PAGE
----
d. A list of license types which are prohibited from using the appellation of origin (i.e. Indoor, Mixed-light Tier 1, etc.). In other words, the CDFA effectively punted the controversial issue of who is included by requiring petitioning groups to explicitly state which license types are excluded. 

    e.  Evidence of historical name use, including a detailed explanation of how the name has been used in the geographical area of the proposed appellation, evidence of name use from sources independent to the petitioner, and evidence that the proposed name is “directly’ associated with an area in which cannabis cultivation exists. Name evidence can include historical, government or commercial maps, books, newspapers, tourism promotional materials, local business or school names, and road names, among others.

    f.  Maps and boundary description, including a depiction of the proposed boundary on USGS topographical maps, with a scale large enough to show adequate detail of the proposed boundary line, as well as an exact boundary of the appellation of origin featured clearly on the map without obscuring the maps underlying features.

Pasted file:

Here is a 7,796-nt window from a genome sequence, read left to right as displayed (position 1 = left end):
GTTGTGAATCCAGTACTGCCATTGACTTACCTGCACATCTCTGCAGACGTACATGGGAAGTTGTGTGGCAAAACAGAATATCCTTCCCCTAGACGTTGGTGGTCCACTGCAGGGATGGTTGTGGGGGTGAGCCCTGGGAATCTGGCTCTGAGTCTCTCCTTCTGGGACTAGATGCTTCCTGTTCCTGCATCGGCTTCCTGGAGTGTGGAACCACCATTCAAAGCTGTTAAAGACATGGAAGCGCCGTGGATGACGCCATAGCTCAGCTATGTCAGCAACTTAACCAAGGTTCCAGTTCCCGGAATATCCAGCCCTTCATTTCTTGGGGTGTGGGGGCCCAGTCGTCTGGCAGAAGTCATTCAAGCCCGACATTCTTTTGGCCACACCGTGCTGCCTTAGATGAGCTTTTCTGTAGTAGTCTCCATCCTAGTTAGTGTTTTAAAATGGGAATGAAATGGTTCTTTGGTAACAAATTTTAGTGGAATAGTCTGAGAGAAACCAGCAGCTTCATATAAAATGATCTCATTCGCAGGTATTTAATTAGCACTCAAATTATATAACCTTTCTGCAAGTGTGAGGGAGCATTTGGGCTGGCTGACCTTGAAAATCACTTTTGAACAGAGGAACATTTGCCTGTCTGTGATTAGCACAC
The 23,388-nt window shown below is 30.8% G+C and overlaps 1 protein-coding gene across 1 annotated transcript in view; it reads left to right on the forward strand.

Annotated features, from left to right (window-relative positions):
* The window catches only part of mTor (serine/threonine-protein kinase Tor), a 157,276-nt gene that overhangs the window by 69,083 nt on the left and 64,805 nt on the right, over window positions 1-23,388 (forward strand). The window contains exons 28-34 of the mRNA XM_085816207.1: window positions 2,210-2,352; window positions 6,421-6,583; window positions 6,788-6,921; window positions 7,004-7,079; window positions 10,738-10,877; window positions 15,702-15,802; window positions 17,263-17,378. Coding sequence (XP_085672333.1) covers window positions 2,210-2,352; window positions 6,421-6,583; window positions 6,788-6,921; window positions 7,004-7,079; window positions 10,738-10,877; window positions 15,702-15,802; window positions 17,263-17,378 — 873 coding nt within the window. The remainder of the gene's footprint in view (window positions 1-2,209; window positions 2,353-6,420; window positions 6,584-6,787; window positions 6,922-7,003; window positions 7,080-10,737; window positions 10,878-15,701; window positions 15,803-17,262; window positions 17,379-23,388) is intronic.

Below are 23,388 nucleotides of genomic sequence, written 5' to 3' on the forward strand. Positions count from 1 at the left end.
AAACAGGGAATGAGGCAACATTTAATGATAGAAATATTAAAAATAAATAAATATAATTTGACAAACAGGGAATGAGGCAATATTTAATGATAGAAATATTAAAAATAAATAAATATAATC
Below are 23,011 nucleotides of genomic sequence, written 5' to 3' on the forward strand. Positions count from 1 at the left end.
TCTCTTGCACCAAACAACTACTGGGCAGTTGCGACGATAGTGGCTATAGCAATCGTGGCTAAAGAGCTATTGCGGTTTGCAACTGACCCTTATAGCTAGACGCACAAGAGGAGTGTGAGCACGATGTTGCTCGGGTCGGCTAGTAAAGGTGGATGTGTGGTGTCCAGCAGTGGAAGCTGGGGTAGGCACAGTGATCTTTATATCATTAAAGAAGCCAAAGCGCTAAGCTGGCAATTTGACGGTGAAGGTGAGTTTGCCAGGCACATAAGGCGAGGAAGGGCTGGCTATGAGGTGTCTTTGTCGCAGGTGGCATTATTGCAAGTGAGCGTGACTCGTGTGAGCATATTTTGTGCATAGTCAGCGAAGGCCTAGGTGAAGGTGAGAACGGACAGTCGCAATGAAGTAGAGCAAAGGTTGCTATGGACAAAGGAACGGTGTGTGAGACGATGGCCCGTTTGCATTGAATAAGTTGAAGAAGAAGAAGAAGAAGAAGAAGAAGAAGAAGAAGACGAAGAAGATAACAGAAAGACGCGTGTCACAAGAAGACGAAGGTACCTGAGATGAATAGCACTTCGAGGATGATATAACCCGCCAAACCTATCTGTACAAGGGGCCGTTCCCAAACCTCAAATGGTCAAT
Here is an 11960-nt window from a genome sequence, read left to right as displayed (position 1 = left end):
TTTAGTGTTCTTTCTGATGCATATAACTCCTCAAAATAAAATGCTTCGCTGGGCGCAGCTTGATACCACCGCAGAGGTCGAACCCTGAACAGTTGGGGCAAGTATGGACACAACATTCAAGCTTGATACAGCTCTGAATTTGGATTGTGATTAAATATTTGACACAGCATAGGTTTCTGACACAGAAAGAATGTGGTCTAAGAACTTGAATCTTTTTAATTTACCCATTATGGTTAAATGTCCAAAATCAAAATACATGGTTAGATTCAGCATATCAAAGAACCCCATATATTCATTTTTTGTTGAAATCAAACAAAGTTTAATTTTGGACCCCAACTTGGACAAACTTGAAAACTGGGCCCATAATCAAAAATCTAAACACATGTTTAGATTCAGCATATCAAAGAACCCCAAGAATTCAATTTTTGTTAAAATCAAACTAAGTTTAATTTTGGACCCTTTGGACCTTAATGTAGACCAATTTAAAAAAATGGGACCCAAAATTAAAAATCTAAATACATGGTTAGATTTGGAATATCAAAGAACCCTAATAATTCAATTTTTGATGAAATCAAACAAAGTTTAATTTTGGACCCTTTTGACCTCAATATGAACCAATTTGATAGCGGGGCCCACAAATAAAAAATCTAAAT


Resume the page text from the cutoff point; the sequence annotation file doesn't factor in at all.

1. As expected, trademarks that conflict with appellation names will need to be phased out within 3 years of the date an appellation with a conflicting name is approved by the state, as appellation names will trump existing trademarks (after the 3-year sunset period). After that, use of conflicting trademarks will be considered false advertising

Big Picture Takeaways 

Based on the draft language, the regulations impose a rigorous evidentiary burden on appellation petitioners, potentially requiring significant historical, scientific, engineering/mapping, and related support. Petitions could take months or years to prepare, and could be voluminous.

Importantly, the petition process could be far more effective and long-lasting if done in collaboration with other farmers in the same region, as numerous appellations could be mapped out, defined, and petitioned for in one fell swoop. The importance of mapping the major and minor appellations with the broader community prior to submitting petitions cannot be overstated.

We strongly encourage licensees to include unregulated farmers in community discussions about mapping the legacy regions, as it is more-likely-than-not that an increasing number of farms will come online in the coming years. The decisions we make about these petitions will affect the cannabis communities in legacy-producing regions for generations to come, so they have a right to have a seat at the table while we’re figuring it out. The authors of this blog believe this component is a moral imperative.